Wilson, G. S., Levy, R. H., Naish, T. R., Powell, R. D., Florindo, F., Ohneiser, C., et al. (2012). Neogene tectonic and climatic evolution of the Western Ross Sea, Antarctica — Chronology of events from the AND-1B drill hole. Global and Planetary Change, 96–97(0), 189-203.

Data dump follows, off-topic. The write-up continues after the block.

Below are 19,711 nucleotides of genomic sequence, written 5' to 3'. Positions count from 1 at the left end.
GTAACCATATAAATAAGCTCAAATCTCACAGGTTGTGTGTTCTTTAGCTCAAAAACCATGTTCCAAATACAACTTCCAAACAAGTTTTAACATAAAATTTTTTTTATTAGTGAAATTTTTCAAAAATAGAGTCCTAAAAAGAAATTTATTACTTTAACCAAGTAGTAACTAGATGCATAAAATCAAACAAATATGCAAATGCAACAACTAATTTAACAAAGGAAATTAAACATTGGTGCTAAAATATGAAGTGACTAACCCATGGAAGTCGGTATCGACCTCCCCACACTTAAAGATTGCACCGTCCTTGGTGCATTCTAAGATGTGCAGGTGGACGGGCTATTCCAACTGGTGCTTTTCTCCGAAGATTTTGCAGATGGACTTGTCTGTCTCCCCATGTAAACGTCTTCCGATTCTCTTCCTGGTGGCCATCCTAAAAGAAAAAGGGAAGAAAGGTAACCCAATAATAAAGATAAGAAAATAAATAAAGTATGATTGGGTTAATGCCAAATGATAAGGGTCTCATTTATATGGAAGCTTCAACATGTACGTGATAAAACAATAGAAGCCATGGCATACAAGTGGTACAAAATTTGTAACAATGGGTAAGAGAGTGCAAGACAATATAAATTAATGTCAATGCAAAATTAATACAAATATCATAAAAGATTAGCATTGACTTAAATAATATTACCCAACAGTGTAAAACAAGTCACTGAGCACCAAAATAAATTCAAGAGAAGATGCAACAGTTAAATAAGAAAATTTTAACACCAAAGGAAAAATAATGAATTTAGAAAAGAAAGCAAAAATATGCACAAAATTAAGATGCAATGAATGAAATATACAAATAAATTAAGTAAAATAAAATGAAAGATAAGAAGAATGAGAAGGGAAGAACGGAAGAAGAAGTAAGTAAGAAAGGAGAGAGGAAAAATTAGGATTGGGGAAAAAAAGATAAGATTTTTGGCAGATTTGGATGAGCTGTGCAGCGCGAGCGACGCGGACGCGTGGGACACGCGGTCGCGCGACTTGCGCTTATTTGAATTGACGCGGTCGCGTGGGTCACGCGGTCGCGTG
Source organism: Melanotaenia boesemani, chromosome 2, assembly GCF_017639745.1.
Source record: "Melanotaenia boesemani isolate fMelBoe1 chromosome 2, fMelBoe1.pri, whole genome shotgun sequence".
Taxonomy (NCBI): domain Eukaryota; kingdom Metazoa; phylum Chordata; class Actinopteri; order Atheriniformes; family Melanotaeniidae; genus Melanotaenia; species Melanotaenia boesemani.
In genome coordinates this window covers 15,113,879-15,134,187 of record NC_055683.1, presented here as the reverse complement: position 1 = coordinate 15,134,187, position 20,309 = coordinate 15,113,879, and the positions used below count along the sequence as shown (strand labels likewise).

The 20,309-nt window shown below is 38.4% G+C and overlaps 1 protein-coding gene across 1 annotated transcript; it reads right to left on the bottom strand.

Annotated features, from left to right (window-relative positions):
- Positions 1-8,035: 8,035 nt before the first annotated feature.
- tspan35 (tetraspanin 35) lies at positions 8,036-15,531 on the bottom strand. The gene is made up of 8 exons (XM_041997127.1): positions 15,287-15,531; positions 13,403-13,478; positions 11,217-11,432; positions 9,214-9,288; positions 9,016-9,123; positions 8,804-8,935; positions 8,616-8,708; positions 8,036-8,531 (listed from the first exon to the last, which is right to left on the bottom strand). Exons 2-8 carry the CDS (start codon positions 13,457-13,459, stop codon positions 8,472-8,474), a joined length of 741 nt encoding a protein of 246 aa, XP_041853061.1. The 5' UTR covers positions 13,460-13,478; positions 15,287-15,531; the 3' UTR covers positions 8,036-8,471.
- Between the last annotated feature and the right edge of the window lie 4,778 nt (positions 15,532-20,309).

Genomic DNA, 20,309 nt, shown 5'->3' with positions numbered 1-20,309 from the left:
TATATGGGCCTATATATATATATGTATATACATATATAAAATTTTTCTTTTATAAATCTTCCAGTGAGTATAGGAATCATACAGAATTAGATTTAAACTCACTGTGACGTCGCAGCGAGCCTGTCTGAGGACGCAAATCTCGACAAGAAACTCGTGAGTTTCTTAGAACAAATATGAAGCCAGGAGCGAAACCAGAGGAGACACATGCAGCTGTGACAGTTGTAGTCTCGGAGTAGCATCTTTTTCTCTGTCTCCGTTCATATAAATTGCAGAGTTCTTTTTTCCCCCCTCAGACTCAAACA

Abstract: Stratigraphic drilling from the McMurdo Ice Shelf in the 2006/2007 austral summer recovered a 1284.87 m sedimentary succession from beneath the sea floor. Key age data for the core include magnetic polarity stratigraphy for the entire succession, diatom biostratigraphy for the upper 600 m and (super 40) Ar/ (super 39) Ar ages for in-situ volcanic deposits as well as reworked volcanic clasts. A vertical seismic profile for the drill hole allows correlation between the drill hole and a regional seismic network and inference of age constraint by correlation with well-dated regional volcanic events through direct recognition of interlayered volcanic deposits as well as by inference from flexural loading of pre-existing strata. The combined age model implies relatively rapid (1 m/2-5 ky) accumulation of sediment punctuated by hiatuses, which account for approximately 50% of the record. Three of the longer hiatuses coincide with basin-wide seismic reflectors and, along with two thick volcanic intervals, they subdivide the succession into seven chronostratigraphic intervals with characteristic facies: 1. The base of the cored succession (1275-1220 mbsf) comprises middle Miocene volcaniclastic sandstone dated at approx 13.5 Ma by several reworked volcanic clasts; 2. A late-Miocene sub-polar orbitally controlled glacial-interglacial succession (1220-760 mbsf) bounded by two unconformities correlated with basin-wide reflectors associated with early development of the terror rift; 3. A late Miocene volcanigenic succession (760-596 mbsf) terminating with a approximately 1 my hiatus at 596.35 mbsf which spans the Miocene-Pliocene boundary and is not recognised in regional seismic data; 4. An early Pliocene obliquity-controlled alternating diamictite and diatomite glacial-interglacial succession (590-440 mbsf), separated from; 5. A late Pliocene obliquity-controlled alternating diamictite and diatomite glacial-interglacial succession (440-150 mbsf) by a 750 ky unconformity interpreted to represent a major sequence boundary at other locations; 6. An early Pleistocene interbedded volcanic, diamictite and diatomite succession (150-80 mbsf), and; 7. A late Pleistocene glacigene succession (80-0 mbsf) comprising diamictite dominated sedimentary cycles deposited in a polar environment.